She ticked off each of the Six Lands, one by one, to see if any could stake a claim to the pole position. The Middle Isle was out, leaving five. Her homeland, D’rekaan, was a distant memory, pre-Spur, pre-orphanage, gone. Mostly she remembered it as hot, the sort of place where rain came as a welcome relief. Sindar (if maps were any guide) was as large as D’rekaan, but wilder, more rugged, and its people were kept under the tightest supervision by what amounted to an occupying army of state functionaries. That was a strike against Sindar, no question. Farehl was familiar, or at least the miniscule acreage around Brokerudder Bay, and that felt attractive, but illusory, too. So what if she knew what one small smidgen of its forests might be like? And then there was temperature, for Farehl could be cold––colder even than Aylis, with its windswept moors and endless bleating sheep. She’d hardly ever explored the land she’d called home; the Spur had had to stand for the whole. That left Lemphier in the northwest, a desert from end to end, with oases a rarity, and rain that fell only on the stoniest of trackless, wasteland mountains.
And what lay on the outer shores of all the five great islands? Lawlessness. Anarchy. Pirates.
“I don’t know how to choose,” she muttered at last. “And I don’t see why I should.”
“Right. Because all you want is to plunge a knife into good old Mother Sand.”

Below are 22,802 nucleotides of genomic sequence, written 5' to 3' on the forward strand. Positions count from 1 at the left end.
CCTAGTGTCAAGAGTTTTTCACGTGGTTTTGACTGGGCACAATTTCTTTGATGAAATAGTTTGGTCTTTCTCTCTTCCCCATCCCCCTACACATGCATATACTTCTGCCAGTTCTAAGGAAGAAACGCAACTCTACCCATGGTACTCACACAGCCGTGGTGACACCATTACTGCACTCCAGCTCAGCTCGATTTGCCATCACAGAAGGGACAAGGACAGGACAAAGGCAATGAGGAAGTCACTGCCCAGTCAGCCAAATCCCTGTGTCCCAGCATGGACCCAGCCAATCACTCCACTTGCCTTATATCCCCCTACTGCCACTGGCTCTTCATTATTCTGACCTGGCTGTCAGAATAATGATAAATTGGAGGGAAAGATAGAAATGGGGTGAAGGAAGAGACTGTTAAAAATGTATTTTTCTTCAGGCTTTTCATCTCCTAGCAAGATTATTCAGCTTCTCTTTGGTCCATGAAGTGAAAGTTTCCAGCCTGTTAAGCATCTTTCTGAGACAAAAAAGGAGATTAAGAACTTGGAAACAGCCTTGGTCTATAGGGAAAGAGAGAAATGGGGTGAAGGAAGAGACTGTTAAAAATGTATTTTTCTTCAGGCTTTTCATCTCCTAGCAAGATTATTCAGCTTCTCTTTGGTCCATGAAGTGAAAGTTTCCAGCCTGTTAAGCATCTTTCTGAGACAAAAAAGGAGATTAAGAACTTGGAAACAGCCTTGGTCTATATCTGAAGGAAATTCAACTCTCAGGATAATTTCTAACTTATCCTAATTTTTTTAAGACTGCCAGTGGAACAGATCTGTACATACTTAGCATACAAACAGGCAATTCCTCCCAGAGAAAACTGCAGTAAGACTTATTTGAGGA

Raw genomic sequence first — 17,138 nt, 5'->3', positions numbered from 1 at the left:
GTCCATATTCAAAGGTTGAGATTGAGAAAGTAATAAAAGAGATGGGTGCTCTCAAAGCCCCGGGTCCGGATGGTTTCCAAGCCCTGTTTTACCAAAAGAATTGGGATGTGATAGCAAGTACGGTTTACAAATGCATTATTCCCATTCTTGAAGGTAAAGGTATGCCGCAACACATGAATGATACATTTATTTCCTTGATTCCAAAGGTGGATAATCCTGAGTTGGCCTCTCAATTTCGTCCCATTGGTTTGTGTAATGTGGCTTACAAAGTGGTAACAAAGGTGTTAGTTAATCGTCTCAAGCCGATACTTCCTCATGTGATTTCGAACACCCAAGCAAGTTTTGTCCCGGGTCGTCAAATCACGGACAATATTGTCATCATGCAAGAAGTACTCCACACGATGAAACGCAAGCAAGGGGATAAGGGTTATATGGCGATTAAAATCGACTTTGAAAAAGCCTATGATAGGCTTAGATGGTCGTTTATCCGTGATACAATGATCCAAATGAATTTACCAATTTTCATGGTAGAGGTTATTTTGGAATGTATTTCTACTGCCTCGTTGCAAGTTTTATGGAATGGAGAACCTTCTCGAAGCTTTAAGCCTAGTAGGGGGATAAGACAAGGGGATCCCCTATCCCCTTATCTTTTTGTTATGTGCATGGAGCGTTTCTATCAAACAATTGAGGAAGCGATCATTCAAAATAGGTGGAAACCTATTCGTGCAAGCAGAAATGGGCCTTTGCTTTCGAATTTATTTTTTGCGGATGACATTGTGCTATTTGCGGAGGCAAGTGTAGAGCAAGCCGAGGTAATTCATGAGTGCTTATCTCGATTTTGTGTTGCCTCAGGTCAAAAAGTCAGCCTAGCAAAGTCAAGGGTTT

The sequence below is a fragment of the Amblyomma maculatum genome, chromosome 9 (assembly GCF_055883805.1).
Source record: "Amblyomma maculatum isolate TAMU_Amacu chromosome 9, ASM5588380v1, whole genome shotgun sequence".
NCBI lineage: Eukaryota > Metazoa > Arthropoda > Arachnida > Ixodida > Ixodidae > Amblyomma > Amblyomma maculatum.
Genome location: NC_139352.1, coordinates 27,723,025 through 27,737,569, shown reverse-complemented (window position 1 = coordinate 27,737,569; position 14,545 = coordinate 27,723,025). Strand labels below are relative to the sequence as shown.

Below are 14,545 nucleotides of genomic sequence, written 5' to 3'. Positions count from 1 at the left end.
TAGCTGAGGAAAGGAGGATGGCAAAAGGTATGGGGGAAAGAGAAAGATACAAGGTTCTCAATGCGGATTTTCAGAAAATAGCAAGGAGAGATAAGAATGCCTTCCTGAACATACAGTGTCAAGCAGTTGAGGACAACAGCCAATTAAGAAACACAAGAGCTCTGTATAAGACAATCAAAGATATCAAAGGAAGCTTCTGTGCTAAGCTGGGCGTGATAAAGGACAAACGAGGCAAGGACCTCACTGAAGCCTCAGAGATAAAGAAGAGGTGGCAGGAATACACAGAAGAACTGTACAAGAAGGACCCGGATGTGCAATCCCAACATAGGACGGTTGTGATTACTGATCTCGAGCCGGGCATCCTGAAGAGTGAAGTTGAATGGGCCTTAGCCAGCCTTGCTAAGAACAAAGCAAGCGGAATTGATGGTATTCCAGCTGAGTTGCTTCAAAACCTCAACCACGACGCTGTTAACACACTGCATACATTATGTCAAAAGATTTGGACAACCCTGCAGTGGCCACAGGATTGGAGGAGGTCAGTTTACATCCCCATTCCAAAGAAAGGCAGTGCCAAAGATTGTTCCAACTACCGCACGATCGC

“That’s not all I want.”
“No, hey, I’m sure. You’ve got room in your heart for hate in all directions.”
Bridling, she pushed away from the rail. “I had her right there. In my sights. And she got away.”
“Oh, please. She didn’t get away, she was taken away. Not your fault.”
Maer refused to be consoled. “I had my chance. I lost it. And don’t tell me what I do and don’t hate. That’s my business. And you’re right, maybe the list is getting long. Maybe you’re even on it.”
Hands spread as if to ask the very heavens to see the abuse he had to suffer, Doss backed away, a star-lit smile on his face. “Bad day, I know, and for that, I’m sorry. My advice? Get some sleep.”
“Advice. Exactly what I need.” She gave up, and headed below.
Doss returned to the tiller and made a quick adjustment, then called to Maer’s retreating back. “Hey. You asked why I didn’t tell you I was married. Do you want the real answer?”
Maer stopped dead. Without moving her feet, she looked over her shoulder toward Doss, and gave an all but imperceptible nod.
“It’s simple. I’m like you.”